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india, what goes on here

The unintentional nomads

And now, for my first edition of “India by the Numbers”:

Number of stray dogs I've wanted to adopt: 4

Beds I’ve slept in:             8

Visits to the Foreign Registration Office, aka Dante’s 8th circle of Hell:            6

Papers filled out, signatures received, stamps inked, ID photos turned in:      I’ve basically killed a forest

Number of times that I’ve (unknowingly) been on the back of a motorcycle with broken brakes:            1

Number of times this said brakeless motorcycle has run from the cops with me on it:                        1

Hours spent at the IRFU All-Women’s National tournament:             18

Rugby pictures taken there:             1200-ish

Autoricks ridden:           Who’s counting?

How many times I’ve actually known what I was eating:             3

Texas redneck-isms acquired, totally applicable to India, courtesy of Rachel:             Zillions

Indian remakes of ‘Little Miss Sunshine’ watched:            1/2

Number of times I’ve been able to unpack:       0

The only way I can even begin to sum up my life in the past week is to quote the timely words of the of John, Paul, George and Ringo …

I get by with a little help from my friends.”

Oh, Mother India: the vicious, temperamental, oft contradictory and unruly beast she is. Life around here has been going from calm-to-crazy in two seconds flat. Exhibit A: After fervent apartment hunting and ensuing shenanigans (as in being motored around the city by my new broker friend with one squinty eyeball, communicating together mostly in charades and being fed hunks of papaya at midnight in a bike mechanic’s shop…the usual), Aaron and I finally get to our flat and get settled. ‘Ah,’ I said, ‘Imagine…being able to finally unzip our suitcases and not pack them up again?’ These turned out to be my Famous Last Words. Two days later, due to a misunderstanding between us, our landlord and the current tenants, we found ourselves with packed bags and once again homeless. So, dear Aaron and I have been living the life of unwilling squatters.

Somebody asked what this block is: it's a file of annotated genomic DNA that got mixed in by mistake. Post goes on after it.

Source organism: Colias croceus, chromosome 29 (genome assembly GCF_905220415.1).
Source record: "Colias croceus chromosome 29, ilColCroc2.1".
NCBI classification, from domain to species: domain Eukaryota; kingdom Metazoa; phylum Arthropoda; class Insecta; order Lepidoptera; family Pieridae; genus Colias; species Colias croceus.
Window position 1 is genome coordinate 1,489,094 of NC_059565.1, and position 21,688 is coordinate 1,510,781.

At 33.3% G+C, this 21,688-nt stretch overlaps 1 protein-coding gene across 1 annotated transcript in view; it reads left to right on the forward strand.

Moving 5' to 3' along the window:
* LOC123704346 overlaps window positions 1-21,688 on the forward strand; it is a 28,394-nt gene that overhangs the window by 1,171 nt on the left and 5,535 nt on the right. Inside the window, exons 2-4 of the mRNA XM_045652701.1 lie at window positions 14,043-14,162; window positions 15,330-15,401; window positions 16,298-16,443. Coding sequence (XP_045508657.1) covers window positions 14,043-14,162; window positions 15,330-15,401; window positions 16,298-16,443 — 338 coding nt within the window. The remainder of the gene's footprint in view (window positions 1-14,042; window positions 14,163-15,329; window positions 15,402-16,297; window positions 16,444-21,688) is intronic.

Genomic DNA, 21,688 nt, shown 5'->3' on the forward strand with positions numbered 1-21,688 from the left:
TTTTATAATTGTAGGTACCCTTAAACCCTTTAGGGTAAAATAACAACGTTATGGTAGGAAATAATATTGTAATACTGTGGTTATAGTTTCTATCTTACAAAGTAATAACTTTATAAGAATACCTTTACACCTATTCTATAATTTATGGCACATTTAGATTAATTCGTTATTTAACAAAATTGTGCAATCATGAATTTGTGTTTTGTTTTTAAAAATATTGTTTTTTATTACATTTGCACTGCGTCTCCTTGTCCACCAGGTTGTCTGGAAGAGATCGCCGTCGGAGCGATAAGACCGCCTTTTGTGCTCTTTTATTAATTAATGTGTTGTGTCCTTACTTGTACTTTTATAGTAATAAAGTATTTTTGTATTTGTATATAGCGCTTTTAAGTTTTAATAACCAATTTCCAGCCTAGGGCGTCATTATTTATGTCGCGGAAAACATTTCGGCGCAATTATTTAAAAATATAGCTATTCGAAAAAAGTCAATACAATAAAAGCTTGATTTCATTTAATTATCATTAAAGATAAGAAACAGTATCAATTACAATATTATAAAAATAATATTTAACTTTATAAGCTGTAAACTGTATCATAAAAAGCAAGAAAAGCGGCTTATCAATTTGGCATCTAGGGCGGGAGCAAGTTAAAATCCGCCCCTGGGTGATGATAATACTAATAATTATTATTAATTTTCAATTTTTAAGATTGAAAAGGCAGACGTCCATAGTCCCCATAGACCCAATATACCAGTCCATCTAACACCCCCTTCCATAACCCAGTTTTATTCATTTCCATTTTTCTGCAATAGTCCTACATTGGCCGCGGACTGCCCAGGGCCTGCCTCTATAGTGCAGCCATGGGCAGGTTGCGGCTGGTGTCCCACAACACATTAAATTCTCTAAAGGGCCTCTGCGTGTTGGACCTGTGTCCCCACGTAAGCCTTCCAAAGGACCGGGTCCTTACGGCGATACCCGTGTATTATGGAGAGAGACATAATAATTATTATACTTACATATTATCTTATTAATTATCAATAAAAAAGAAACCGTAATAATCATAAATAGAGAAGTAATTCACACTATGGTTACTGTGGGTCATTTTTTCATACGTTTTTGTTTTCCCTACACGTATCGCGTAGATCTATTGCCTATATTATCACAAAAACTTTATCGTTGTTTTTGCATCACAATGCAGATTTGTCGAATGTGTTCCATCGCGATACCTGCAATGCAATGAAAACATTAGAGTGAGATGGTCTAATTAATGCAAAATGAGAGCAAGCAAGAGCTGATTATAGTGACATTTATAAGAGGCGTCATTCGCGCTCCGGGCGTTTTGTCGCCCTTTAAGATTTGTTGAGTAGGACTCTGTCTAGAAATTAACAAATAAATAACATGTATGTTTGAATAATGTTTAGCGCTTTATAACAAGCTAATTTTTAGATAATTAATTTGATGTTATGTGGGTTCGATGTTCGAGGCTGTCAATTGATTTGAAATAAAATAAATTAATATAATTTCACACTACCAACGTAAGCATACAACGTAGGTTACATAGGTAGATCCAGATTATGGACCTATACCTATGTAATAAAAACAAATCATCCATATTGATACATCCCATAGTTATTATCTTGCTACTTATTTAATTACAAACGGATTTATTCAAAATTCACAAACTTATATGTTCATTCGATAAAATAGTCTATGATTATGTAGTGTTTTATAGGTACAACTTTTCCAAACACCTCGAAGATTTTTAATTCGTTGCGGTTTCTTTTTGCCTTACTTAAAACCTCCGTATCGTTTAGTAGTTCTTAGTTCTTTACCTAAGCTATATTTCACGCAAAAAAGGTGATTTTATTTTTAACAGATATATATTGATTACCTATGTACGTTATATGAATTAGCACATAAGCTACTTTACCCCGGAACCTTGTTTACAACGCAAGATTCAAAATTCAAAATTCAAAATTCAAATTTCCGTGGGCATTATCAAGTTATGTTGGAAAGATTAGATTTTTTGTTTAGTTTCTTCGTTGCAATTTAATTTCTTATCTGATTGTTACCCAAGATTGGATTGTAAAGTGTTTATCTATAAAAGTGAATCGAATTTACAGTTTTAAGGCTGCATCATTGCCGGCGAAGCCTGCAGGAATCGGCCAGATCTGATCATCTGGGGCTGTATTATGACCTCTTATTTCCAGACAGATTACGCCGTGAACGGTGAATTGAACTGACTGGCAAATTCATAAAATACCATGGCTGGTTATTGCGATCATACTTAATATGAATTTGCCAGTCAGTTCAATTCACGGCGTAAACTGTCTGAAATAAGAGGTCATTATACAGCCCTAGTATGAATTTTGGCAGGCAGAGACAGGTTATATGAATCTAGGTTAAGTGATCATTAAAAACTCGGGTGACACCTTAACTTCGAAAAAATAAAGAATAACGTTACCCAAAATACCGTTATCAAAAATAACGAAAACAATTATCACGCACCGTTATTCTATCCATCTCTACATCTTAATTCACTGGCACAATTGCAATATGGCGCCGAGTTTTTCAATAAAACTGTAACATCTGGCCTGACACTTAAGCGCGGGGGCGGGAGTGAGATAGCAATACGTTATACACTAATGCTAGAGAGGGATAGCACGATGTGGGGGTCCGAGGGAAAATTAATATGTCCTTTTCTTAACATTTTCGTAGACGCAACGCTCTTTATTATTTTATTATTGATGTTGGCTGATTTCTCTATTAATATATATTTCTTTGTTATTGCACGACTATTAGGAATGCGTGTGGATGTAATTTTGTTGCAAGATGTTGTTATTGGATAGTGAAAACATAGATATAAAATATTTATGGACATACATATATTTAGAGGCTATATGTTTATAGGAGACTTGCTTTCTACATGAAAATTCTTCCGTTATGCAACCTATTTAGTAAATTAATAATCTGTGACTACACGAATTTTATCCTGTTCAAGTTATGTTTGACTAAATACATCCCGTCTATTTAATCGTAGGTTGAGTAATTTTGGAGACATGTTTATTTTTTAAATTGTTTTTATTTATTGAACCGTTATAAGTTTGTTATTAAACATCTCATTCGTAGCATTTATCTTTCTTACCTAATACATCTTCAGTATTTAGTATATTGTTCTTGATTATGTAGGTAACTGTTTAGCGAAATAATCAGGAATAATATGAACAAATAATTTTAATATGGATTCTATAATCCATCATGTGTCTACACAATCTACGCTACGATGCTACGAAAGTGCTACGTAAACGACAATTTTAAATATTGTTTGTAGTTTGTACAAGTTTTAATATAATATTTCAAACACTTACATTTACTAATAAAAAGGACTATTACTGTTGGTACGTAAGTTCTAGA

But, with that being said, we’ve been extremely lucky. Before the apartment fiasco (this was in the midst of apartment hunting), we were taken in by Noor — a friend of Aaron’s professor — and her family for a few days.

Cousin Barwan teaching baby Inaaya spoon tricks at the breakfast table

And what a utterly lovely little family they are. Noor and her husband Maninder helped us squared-away, navigate the 3-hour (really?) lease signing process, schlepped ourselves about town and filled our bellies.

Midst-apartment fiasco, we have been staying with Rachel, fellow Fulbrighter who is currently working on her PhD from Boston College. She’s been coming back and forth to India since the early 2000s so she’s got the lay of the land down pat. She has a beautiful two bedroom flat in Deccan Gymkhana and is undoubtedly only individual from White Settlement, Texas fluent in the Marathi language. She’s been a doll taking us around town, introducing us to the local delicacies (my favorites being dahi sev batata puri and bakarwati) and supplying us with unlimited amounts of tea and pearls of Indian wisdom (RE: survival skills).

In between times, Aaron and I spent the weekend braving the monsoon in the name of rugby, going to intensive-language class (on her end) and making and meeting new friends for street dosas, chai and korta shopping. And eating lots of strange things that we come across:

Aaron eating a Sitiphal — a custard apple!

And, tonight, we should be headed back across town to our digs and take up some legal residence. Dare I say that things seem like they may be settling down?


I wish I had a better way to articulate it; this whole trip has been all about the extremes. You take two steps forward, you get pushed one step back. Lots of times, there is no rhyme or reason for the hoops we have to jump through or motions we have to go through (I speak here specifically about the infamous Indian bureauCRAZY). But, when at the point of crumpling into tears of frustration (annnnd I’m specifically referring to being government registration-less, phone-less — the Indian government turned my phone off because the mobile store never submitted my paperwork, cool — internet-less, language-less and raincoat-less in the monsoon while simultaneously trying to get my life together) something, or someone, always seems to pull through. Then, things are okay for a little while… but, as I have learned in these few — TWO?! — short weeks, India isn’t a place to become comfortably complacent…mostly because it’s utterly impossible and would be pretty foolish not to brace yourself for whatever comes next. But this ‘whatever‘ that I speak of is not always negative — often, it has been utterly redeeming — BUT, it is always surprising.

I’m just excited to finally be able to hunker down, unzip my stuff and literally throw it all around my room just because I can. I want to hang up some tapestries, make some fruit salad and make a humble little abode for ourselves! …and, now that I think of it — I want to bring in my clothes from the apartment porch. I had washed some goods and left it all out on the terrace to dry before we got the boot…

…and then the monsoon came. Of course.

Oh India. Surprise, surprise.




One thought on “The unintentional nomads

  1. So glad things are looking more settled! I enjoy reading your blog! Stay safe.

    Posted by Barbara Machain | August 31, 2011, 7:29 am

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The views expressed in this blog do not necessarily reflect those of the U.S. Department of State, the Institute of International Education or the Fulbright Program.


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